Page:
Mind Matters – The power of nostalgia

If during the Queen’s Jubilee Bank Holiday Weekend, you found yourself focusing on a period of time in the past with longing and affection you will not have been alone.

Even if you didn’t celebrate the Queen’s Jubilee the bank holiday will have confronted you with a changed experience of your daily routines serving to bring into focus times in the past when the machinery of society was behaving differently.

It also probably meant that Monday morning brought a jolting feeling as your focus moved to both the demands of the present moment and the week ahead.

If you spent the weekend relaxing and enjoying the extended break, then I hope the positive effects stay with you for as long as possible. Maybe the break brought into focus how you have been feeling generally recently?

That might mean you have renewed energy for new projects, or you realised that you had been too busy for too long and it is time to end or reduce one or more commitments?

If the weekend was not enjoyable and relaxing, possibly experienced as a period of enforced limitation, then you may be feeling relieved to get back to the sense of normality? You might even be feeling less relaxed and energised than before the weekend?

A change in our external circumstances always confronts us with the concepts of choice and freedom. As you reflect on the weekend, I wonder to what degree you had a feeling of freedom and liberation or whether you felt somehow powerless in the face of the enforced break?

I suspect that where you were on the spectrum of feelings from freedom to powerlessness will have determined how the whole of the weekend was for you.

This in turn brings a focus on the importance of us choosing and being allowed to choose what we do with our time. When we can choose for ourselves then we can prepare ourselves and this means being able to think through what we want to happen and how.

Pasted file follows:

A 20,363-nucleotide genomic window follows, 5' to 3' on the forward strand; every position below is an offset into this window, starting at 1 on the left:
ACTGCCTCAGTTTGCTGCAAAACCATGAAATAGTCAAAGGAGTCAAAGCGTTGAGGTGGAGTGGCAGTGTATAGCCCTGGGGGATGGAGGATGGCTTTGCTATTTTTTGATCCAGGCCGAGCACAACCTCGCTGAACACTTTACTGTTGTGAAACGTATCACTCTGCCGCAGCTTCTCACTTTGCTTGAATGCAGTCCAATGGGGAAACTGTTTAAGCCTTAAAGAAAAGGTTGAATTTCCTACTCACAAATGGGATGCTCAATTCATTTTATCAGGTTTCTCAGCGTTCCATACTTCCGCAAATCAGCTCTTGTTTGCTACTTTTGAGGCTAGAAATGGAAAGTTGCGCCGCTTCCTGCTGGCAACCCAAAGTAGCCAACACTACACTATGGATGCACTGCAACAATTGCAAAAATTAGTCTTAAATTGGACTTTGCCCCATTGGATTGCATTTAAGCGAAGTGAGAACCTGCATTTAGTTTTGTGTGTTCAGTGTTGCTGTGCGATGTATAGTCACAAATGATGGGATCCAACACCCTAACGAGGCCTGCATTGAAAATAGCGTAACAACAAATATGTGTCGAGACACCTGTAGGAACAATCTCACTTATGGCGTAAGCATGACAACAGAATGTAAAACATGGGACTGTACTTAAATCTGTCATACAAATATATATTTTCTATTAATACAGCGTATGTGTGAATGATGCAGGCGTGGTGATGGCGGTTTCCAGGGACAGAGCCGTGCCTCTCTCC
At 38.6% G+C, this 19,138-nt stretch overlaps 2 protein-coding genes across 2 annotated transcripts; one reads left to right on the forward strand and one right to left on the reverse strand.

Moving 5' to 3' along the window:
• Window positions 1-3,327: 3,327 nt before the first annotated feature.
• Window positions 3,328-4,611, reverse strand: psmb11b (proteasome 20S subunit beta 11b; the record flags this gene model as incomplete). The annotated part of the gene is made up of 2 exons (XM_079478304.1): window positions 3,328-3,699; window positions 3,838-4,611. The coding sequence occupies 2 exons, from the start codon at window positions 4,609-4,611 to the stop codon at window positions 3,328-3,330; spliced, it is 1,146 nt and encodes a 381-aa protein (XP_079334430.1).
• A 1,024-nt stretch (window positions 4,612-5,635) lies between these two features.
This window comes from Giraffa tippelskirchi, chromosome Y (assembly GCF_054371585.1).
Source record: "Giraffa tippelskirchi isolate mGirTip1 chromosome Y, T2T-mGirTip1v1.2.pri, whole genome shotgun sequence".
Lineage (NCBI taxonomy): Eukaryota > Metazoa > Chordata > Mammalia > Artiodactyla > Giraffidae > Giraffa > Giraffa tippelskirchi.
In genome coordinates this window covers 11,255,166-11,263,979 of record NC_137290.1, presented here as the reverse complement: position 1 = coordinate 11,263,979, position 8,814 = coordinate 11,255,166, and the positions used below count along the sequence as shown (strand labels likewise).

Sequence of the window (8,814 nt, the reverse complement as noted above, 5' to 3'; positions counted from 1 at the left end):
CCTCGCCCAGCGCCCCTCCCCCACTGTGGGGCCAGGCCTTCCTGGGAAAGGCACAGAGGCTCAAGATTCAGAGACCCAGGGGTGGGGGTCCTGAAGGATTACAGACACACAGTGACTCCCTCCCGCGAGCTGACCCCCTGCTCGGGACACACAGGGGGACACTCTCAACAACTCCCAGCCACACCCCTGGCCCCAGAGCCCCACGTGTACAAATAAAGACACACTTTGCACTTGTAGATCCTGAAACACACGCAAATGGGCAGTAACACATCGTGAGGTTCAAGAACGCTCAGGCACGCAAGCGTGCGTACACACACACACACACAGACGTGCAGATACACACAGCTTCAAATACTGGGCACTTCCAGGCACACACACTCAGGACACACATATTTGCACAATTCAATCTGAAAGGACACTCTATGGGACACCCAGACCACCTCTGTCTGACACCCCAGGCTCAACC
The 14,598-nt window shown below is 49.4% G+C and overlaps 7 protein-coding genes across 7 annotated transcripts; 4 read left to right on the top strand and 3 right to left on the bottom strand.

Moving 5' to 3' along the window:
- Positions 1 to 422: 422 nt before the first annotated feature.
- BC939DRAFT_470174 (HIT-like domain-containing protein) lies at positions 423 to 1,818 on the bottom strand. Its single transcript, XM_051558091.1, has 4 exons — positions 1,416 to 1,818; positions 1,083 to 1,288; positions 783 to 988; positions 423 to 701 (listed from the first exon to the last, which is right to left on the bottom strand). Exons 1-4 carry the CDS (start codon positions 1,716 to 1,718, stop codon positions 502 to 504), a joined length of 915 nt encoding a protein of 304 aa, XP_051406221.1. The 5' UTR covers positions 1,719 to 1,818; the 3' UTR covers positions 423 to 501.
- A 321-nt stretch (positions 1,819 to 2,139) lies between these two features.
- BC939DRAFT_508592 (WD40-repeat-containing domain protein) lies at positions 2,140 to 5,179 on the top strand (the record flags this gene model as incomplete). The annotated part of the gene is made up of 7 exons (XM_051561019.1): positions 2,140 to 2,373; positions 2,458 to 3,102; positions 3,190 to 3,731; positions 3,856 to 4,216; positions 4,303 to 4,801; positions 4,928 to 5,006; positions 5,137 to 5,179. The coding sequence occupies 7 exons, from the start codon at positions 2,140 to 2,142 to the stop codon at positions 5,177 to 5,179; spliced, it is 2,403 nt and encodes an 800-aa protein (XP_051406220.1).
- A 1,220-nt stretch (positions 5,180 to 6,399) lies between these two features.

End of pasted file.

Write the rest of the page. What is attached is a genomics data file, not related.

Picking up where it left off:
We have time to think about consequences and reflect on previous experiences, in other words choosing something is much more likely to enable us to make the thing work than if it almost feels like a surprise.

Many people planned for months in advance how to use the bank holiday weekend whilst for many others it was something that just crept up on them.

However, you experienced the weekend what can be valuable is to reflect on what the change of routine brought up for you. What it told you about how you are living life, what works for you and what doesn’t, what has meaning and what doesn’t, what brings joy and sadness; ultimately what is important to you in how you choose to live your life and help you to nurture yourself in the moment.

Nostalgia is a feeling that alerts us to what matters for us and to pay attention to its message is to enable us to make choices that are right for us.

Nicholas Rose

UKCP accredited Psychotherapist

Psychotherapy, counselling, relationship therapy and coaching.

PGDip, MA, Adv Dip Ex Psych

Nicholas Rose & Associates
Counselling, psychotherapy and coaching for children, adults, couples and families.


Read more blogs by Nicholas Rose

Read the previous one – Mind Matters – Considering prejudice

See all Nicholas’s Mind Matters blogs here

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